The company’s first successful film was 1992’s “Laws of Gravity,” a gritty “Mean Streets”-like saga about a pair of Brooklyn thieves and their girlfriends. The film, directed by Nick Gomez, cost $35,000 and was shot in 12 days.


“The $35,000 probably came from Larry’s family,” Gomez said. “There was some shadowy person named Tom and we always thought it rhymed suspiciously with ‘Mom.’ It was a big mystery. We didn’t care. We were young and stupid and just wanted to make a movie.”

Shooting Gallery sold the film for more than $500,000 to entrepreneur Chris Blackwell, who released it through RKO Pictures. Almost immediately, the company began to swagger. “They were just guys full of guy energy,” said Pierson, who sold the movie on the company’s behalf. Pierson describes visiting the firm’s offices, then on lower Broadway in Civil War photographer Matthew Brady’s former studio (from which the company got its name). “It was a hotbed of ‘Let’s put on a show’ activity,” Pierson said. “It had a very macho kind of guy quality.”

In 1996, Shooting Gallery landed a big score, one of those outsize successes that make the whole indie business plan look good. The film was 1996’s “Sling Blade,” which went on to win an Academy Award for writer-director-star Billy Bob Thornton. The tale of a mentally handicapped man imprisoned for hacking up his mother was made for $1.85 million and sold to Miramax for $10 million. “Sling Blade” put Shooting Gallery on the map, particularly with Wall Street investors.

“We ended up getting $40,000 back,” said Tom Remien, an investment banker at Brean Murray & Co. who put $10,000 into “Sling Blade.” For Remien, the company’s presentation was impressive. “They said, to date, only one film they worked on lost money. Their approach was to really manage costs and do small movies for a reasonable amount of money. The worst-case scenario, you’d get your money back. They didn’t promise that, but that was their target.”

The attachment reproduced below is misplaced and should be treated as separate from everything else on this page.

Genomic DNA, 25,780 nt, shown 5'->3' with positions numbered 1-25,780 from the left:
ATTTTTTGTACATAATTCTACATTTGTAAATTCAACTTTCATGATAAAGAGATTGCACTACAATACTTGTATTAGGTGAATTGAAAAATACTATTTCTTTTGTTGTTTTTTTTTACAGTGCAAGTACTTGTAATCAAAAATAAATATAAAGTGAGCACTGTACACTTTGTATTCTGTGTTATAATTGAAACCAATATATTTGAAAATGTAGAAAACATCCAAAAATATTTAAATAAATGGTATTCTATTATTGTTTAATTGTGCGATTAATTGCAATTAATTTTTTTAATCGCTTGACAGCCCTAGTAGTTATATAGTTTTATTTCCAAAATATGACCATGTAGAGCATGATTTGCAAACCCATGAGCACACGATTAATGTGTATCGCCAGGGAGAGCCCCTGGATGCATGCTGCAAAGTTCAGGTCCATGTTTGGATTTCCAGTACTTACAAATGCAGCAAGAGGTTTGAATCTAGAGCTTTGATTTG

It’s notoriously hard to make money in independent films, and other film people who saw the pitch letters were more suspicious. “There was a letter they sent soliciting funds--this was after the time of ‘Sling Blade.’ It was Steve Carlis’ work. Among other things, it said they had recently secured a home video deal with Disney that was the most lucrative video deal in the history of the entertainment business,” recalls independent producer Peter Newman (“Smoke”), who read the letter. “The claims it was making about what they were able to do had people doubled over in laughter.”

Certainly, the company had difficulty repeating the extraordinary success of “Sling Blade.” Its follow-up was another Gomez feature, “Illtown” (1996). According to a former associate, Meistrich didn’t even bother to attend the buyer screenings at the Toronto Film Festival, preferring to retire to his hotel room and await phone calls from eager buyers. No one called.


Shooting Gallery wound up releasing the $900,000 film, which grossed only $54,780 at the box office. Its next film, “Niagara, Niagara” (1997), cost $1.2 million and garnered star Robin Tunney an award at the Venice Film Festival, but it grossed only $250,000 domestically at the box office.

Despite the films’ paltry box-office showing, Shooting Gallery still repaid investors such as Remien and Peter DaPuzzo their investments plus profits on these films.

“One thing the Shooting Gallery made sure to do was to keep their investors happy,” recalls Eamonn Bowles, who left his post as head of acquisition for Miramax to head up acquisition and distribution for Shooting Gallery. “They were very, very sensitive about that.”

Remien, nonetheless, declined to continue investing because Shooting Gallery began soliciting investors for “more money than I wanted to put in.” DaPuzzo, who became a board member, however, invested more than $1 million in the company’s various ventures.

Perhaps the biggest bugaboo facing the indie filmmaker is domestic distribution. Some independent films never see the light of day because they can’t find a buyer. When Shooting Gallery couldn’t sell a film to a major distributor, it released the product through a “rent-a-studio” deal with Artisan, in which Shooting Gallery paid for prints and advertising and Artisan received a 15% theatrical releasing fee.

That option, however, did not always bode well for the filmmakers. Richard Guay produced wife Nancy Savoca’s $3-million film “The 24-Hour Woman,” which was released in 1999. “The whole distribution thing was a disaster,” he said. “The movie was in 20 theaters and people didn’t know what it was. Nancy went to the local theater and found no poster, and they said they’d never been sent a trailer. She began calling around to other theaters, and they weren’t supplying trailers or posters to the theaters the movie was in.”


Shooting Gallery developed a profitable sideline in a business called Gun for Hire, which provided below-the-line services for films and commercials.